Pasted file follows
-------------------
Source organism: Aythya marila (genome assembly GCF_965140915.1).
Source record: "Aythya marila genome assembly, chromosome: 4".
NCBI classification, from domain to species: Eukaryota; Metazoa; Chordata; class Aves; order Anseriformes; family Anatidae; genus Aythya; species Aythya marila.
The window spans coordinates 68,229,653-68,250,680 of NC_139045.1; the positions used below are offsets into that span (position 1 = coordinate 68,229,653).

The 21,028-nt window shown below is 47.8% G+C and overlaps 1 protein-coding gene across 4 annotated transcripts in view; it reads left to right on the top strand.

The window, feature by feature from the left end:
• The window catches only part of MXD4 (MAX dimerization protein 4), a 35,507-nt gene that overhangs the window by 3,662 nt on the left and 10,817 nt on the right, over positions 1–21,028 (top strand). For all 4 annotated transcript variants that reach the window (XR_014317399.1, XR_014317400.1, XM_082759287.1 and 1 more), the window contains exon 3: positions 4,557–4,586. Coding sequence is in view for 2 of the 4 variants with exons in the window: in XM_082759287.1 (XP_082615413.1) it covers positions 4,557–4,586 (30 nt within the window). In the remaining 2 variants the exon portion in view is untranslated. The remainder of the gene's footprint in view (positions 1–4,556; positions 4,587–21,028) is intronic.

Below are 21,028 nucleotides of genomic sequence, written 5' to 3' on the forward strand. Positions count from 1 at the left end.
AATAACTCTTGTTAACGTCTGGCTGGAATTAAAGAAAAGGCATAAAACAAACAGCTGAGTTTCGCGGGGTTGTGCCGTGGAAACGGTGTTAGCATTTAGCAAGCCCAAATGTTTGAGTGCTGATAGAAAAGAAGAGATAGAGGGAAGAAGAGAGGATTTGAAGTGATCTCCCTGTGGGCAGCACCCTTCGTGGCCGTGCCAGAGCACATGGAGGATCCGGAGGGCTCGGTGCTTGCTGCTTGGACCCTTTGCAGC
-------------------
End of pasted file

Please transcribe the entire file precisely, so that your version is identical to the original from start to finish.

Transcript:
Source organism: Aythya marila (genome assembly GCF_965140915.1).
Source record: "Aythya marila genome assembly, chromosome: 4".
NCBI classification, from domain to species: Eukaryota; Metazoa; Chordata; class Aves; order Anseriformes; family Anatidae; genus Aythya; species Aythya marila.
The window spans coordinates 68,229,653-68,250,680 of NC_139045.1; the positions used below are offsets into that span (position 1 = coordinate 68,229,653).

The 21,028-nt window shown below is 47.8% G+C and overlaps 1 protein-coding gene across 4 annotated transcripts in view; it reads left to right on the top strand.

The window, feature by feature from the left end:
• The window catches only part of MXD4 (MAX dimerization protein 4), a 35,507-nt gene that overhangs the window by 3,662 nt on the left and 10,817 nt on the right, over positions 1–21,028 (top strand). For all 4 annotated transcript variants that reach the window (XR_014317399.1, XR_014317400.1, XM_082759287.1 and 1 more), the window contains exon 3: positions 4,557–4,586. Coding sequence is in view for 2 of the 4 variants with exons in the window: in XM_082759287.1 (XP_082615413.1) it covers positions 4,557–4,586 (30 nt within the window). In the remaining 2 variants the exon portion in view is untranslated. The remainder of the gene's footprint in view (positions 1–4,556; positions 4,587–21,028) is intronic.

Below are 21,028 nucleotides of genomic sequence, written 5' to 3' on the forward strand. Positions count from 1 at the left end.
AATAACTCTTGTTAACGTCTGGCTGGAATTAAAGAAAAGGCATAAAACAAACAGCTGAGTTTCGCGGGGTTGTGCCGTGGAAACGGTGTTAGCATTTAGCAAGCCCAAATGTTTGAGTGCTGATAGAAAAGAAGAGATAGAGGGAAGAAGAGAGGATTTGAAGTGATCTCCCTGTGGGCAGCACCCTTCGTGGCCGTGCCAGAGCACATGGAGGATCCGGAGGGCTCGGTGCTTGCTGCTTGGACCCTTTGCAGC